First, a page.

Smith, Of The Third Oregon, Dies

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by Mary Carolyn Davies.

Autumn in Oregon is wet as Spring,
And green, with little singings in the grass,
   And pheasants flying,
Gold, green and red,
Great, narrow, lovely things,
As if an orchid had snatched wings.
There are strange birds like blots against a sky
   Where a sun is dying.
Beyond the river where the hills are blurred
A cloud, like the one word
Of the too-silent sky, stirs, and there stand
   Black trees on either hand.
Autumn in Oregon is wet and new
   As Spring,
And puts a fever like Spring’s in the cheek
That once has touched her dew—
And it puts longing too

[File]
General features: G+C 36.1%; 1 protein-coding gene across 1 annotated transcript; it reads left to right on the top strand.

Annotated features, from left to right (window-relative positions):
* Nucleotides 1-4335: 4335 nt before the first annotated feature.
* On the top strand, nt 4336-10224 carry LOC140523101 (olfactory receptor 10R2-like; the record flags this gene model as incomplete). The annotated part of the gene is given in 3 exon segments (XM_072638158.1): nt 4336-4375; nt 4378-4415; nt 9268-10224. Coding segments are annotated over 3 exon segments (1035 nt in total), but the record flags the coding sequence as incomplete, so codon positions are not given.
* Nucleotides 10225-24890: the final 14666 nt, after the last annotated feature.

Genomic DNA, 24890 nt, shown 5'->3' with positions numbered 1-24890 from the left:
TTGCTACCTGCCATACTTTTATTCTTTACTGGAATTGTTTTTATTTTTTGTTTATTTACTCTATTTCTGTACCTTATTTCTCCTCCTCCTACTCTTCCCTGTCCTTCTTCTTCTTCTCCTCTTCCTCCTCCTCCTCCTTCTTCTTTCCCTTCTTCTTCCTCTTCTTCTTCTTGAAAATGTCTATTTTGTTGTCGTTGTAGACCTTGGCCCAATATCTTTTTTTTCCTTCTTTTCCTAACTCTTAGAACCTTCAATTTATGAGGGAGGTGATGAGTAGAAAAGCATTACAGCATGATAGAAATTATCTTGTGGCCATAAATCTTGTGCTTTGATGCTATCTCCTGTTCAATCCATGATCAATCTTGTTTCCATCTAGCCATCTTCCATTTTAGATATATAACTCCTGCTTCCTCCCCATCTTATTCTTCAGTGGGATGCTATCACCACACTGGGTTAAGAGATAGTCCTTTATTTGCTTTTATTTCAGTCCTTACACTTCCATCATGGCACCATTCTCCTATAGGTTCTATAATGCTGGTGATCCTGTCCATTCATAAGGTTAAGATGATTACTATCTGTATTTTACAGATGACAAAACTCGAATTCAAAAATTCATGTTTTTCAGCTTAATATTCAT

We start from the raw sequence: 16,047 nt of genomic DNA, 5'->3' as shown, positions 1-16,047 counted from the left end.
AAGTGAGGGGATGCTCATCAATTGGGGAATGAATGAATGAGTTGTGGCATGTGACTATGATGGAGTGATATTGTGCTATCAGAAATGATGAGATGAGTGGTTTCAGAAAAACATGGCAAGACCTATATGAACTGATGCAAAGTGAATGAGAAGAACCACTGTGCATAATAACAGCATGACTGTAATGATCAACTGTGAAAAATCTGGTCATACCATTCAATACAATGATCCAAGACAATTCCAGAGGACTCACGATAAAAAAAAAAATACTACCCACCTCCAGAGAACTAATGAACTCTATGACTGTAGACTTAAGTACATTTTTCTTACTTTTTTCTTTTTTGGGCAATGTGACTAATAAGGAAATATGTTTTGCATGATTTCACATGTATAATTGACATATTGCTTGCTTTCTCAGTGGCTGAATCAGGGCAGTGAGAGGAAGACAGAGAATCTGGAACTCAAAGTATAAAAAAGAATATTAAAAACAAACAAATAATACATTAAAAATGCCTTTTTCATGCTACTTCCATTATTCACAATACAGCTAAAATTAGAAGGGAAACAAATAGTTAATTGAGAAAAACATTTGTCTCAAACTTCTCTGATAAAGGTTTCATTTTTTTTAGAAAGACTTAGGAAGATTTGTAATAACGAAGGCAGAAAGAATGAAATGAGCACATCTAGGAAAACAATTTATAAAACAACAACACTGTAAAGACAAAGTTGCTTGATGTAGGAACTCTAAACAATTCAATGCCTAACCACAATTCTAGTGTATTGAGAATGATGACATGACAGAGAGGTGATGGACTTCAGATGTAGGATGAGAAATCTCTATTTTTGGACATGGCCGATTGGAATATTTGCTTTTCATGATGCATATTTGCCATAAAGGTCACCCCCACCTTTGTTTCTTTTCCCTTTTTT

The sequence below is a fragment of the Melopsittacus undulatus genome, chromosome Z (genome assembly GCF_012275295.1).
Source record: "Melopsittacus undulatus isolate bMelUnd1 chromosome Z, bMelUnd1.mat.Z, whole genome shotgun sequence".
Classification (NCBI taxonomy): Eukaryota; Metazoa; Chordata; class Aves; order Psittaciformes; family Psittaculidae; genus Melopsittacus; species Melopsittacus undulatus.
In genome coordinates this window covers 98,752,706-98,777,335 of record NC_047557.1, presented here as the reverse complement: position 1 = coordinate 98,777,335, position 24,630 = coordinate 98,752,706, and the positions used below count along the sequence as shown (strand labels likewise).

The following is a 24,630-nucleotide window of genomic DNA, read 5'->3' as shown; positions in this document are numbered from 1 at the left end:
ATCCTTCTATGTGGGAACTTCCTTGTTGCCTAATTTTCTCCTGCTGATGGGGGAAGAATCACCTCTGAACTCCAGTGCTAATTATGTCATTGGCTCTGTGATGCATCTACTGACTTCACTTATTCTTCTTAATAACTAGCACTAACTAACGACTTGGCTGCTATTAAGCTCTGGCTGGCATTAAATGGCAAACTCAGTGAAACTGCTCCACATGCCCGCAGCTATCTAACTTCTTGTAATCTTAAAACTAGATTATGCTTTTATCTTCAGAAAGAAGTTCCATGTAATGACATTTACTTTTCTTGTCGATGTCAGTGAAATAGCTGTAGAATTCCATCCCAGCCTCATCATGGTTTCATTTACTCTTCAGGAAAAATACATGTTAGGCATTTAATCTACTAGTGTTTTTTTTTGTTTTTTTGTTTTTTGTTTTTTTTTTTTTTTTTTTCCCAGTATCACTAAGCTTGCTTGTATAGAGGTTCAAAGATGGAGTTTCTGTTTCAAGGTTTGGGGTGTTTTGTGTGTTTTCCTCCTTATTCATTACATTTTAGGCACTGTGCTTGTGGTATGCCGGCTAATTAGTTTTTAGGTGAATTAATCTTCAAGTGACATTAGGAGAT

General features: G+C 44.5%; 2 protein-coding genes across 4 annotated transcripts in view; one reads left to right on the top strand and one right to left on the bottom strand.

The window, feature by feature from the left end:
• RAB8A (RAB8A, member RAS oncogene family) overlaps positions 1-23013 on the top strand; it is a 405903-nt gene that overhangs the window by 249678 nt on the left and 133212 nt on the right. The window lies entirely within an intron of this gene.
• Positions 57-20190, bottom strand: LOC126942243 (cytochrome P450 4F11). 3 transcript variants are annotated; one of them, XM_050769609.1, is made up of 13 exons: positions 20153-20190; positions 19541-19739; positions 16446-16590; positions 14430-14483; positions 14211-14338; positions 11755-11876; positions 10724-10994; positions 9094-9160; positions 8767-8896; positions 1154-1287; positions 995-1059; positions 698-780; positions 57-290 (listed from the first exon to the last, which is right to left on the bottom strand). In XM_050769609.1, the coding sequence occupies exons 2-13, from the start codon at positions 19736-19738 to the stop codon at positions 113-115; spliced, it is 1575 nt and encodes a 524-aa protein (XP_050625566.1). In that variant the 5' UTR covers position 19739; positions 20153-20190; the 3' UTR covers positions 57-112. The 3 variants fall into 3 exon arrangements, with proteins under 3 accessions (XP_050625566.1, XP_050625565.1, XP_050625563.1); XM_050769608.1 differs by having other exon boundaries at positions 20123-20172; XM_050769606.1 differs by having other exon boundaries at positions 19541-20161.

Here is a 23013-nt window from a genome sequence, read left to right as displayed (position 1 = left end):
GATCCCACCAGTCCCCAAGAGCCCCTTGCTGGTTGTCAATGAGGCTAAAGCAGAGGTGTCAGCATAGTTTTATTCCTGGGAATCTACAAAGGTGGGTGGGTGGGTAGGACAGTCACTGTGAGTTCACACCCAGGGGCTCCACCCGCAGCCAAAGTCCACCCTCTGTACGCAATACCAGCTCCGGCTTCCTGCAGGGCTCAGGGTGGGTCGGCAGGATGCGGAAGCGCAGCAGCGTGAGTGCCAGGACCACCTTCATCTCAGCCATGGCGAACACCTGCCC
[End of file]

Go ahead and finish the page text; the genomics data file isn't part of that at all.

In eyes that once have seen
Her season-flouting green,
   And ears that listened to her strange birds speak.

Autumn in Oregon—I’ll never see
Those hills again, a blur of blue and rain
Across the old Willamette. I’ll not stir
A pheasant as I walk, and hear it whirr
Above my head, an indolent, trusting thing.
When all this silly dream is finished here,
The fellows will go home to where there fall
Rose-petals over every street, and all
The year is like a friendly festival.
But I shall never watch those hedges drip
Color, not see the tall spar of a ship
In our old harbor.— They say that I am dying,
Perhaps that’s why it all comes back again:
Autumn in Oregon and pheasants flying—

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